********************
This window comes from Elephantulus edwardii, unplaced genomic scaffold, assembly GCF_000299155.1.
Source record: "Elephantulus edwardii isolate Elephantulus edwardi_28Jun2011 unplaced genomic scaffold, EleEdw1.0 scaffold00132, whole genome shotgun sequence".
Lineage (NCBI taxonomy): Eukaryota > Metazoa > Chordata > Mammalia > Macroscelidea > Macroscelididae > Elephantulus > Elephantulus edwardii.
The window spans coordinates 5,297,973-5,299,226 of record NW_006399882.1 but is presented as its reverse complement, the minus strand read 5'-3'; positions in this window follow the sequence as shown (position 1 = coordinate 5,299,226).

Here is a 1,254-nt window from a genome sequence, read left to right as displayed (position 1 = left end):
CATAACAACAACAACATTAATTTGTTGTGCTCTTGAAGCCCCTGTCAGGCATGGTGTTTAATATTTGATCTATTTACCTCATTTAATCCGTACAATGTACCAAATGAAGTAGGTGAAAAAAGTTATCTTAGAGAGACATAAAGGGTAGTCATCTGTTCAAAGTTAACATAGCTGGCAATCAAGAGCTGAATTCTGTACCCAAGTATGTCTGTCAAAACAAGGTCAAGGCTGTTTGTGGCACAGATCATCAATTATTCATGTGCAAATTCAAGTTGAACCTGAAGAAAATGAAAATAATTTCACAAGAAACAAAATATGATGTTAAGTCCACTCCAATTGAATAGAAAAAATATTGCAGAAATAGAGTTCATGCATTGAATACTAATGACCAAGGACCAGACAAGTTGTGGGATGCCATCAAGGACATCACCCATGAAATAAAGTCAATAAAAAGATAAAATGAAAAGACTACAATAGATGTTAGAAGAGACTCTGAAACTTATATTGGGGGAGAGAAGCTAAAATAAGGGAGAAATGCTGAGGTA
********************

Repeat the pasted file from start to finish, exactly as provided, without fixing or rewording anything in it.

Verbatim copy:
This window comes from Elephantulus edwardii, unplaced genomic scaffold, assembly GCF_000299155.1.
Source record: "Elephantulus edwardii isolate Elephantulus edwardi_28Jun2011 unplaced genomic scaffold, EleEdw1.0 scaffold00132, whole genome shotgun sequence".
Lineage (NCBI taxonomy): Eukaryota > Metazoa > Chordata > Mammalia > Macroscelidea > Macroscelididae > Elephantulus > Elephantulus edwardii.
The window spans coordinates 5,297,973-5,299,226 of record NW_006399882.1 but is presented as its reverse complement, the minus strand read 5'-3'; positions in this window follow the sequence as shown (position 1 = coordinate 5,299,226).

Here is a 1,254-nt window from a genome sequence, read left to right as displayed (position 1 = left end):
CATAACAACAACAACATTAATTTGTTGTGCTCTTGAAGCCCCTGTCAGGCATGGTGTTTAATATTTGATCTATTTACCTCATTTAATCCGTACAATGTACCAAATGAAGTAGGTGAAAAAAGTTATCTTAGAGAGACATAAAGGGTAGTCATCTGTTCAAAGTTAACATAGCTGGCAATCAAGAGCTGAATTCTGTACCCAAGTATGTCTGTCAAAACAAGGTCAAGGCTGTTTGTGGCACAGATCATCAATTATTCATGTGCAAATTCAAGTTGAACCTGAAGAAAATGAAAATAATTTCACAAGAAACAAAATATGATGTTAAGTCCACTCCAATTGAATAGAAAAAATATTGCAGAAATAGAGTTCATGCATTGAATACTAATGACCAAGGACCAGACAAGTTGTGGGATGCCATCAAGGACATCACCCATGAAATAAAGTCAATAAAAAGATAAAATGAAAAGACTACAATAGATGTTAGAAGAGACTCTGAAACTTATATTGGGGGAGAGAAGCTAAAATAAGGGAGAAATGCTGAGGTA